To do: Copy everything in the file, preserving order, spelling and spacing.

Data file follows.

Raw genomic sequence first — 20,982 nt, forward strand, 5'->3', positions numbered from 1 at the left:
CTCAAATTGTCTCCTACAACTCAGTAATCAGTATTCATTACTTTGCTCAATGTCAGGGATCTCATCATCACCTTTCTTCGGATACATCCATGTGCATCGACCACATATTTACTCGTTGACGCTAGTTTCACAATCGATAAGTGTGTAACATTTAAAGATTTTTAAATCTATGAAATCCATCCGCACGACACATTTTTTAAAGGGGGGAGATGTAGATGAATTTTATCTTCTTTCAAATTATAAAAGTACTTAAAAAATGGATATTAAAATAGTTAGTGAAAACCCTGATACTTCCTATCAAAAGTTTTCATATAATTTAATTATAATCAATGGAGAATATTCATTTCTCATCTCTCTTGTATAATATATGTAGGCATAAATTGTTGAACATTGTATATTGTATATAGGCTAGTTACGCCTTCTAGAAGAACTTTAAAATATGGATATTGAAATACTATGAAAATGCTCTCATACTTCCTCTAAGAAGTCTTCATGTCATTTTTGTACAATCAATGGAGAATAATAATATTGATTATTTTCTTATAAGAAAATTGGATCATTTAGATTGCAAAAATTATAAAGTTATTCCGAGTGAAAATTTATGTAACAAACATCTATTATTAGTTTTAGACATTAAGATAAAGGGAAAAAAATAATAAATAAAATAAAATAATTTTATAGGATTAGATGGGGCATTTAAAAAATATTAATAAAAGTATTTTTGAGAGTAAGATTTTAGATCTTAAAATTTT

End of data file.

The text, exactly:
Raw genomic sequence first — 20,982 nt, forward strand, 5'->3', positions numbered from 1 at the left:
CTCAAATTGTCTCCTACAACTCAGTAATCAGTATTCATTACTTTGCTCAATGTCAGGGATCTCATCATCACCTTTCTTCGGATACATCCATGTGCATCGACCACATATTTACTCGTTGACGCTAGTTTCACAATCGATAAGTGTGTAACATTTAAAGATTTTTAAATCTATGAAATCCATCCGCACGACACATTTTTTAAAGGGGGGAGATGTAGATGAATTTTATCTTCTTTCAAATTATAAAAGTACTTAAAAAATGGATATTAAAATAGTTAGTGAAAACCCTGATACTTCCTATCAAAAGTTTTCATATAATTTAATTATAATCAATGGAGAATATTCATTTCTCATCTCTCTTGTATAATATATGTAGGCATAAATTGTTGAACATTGTATATTGTATATAGGCTAGTTACGCCTTCTAGAAGAACTTTAAAATATGGATATTGAAATACTATGAAAATGCTCTCATACTTCCTCTAAGAAGTCTTCATGTCATTTTTGTACAATCAATGGAGAATAATAATATTGATTATTTTCTTATAAGAAAATTGGATCATTTAGATTGCAAAAATTATAAAGTTATTCCGAGTGAAAATTTATGTAACAAACATCTATTATTAGTTTTAGACATTAAGATAAAGGGAAAAAAATAATAAATAAAATAAAATAATTTTATAGGATTAGATGGGGCATTTAAAAAATATTAATAAAAGTATTTTTGAGAGTAAGATTTTAGATCTTAAAATTTT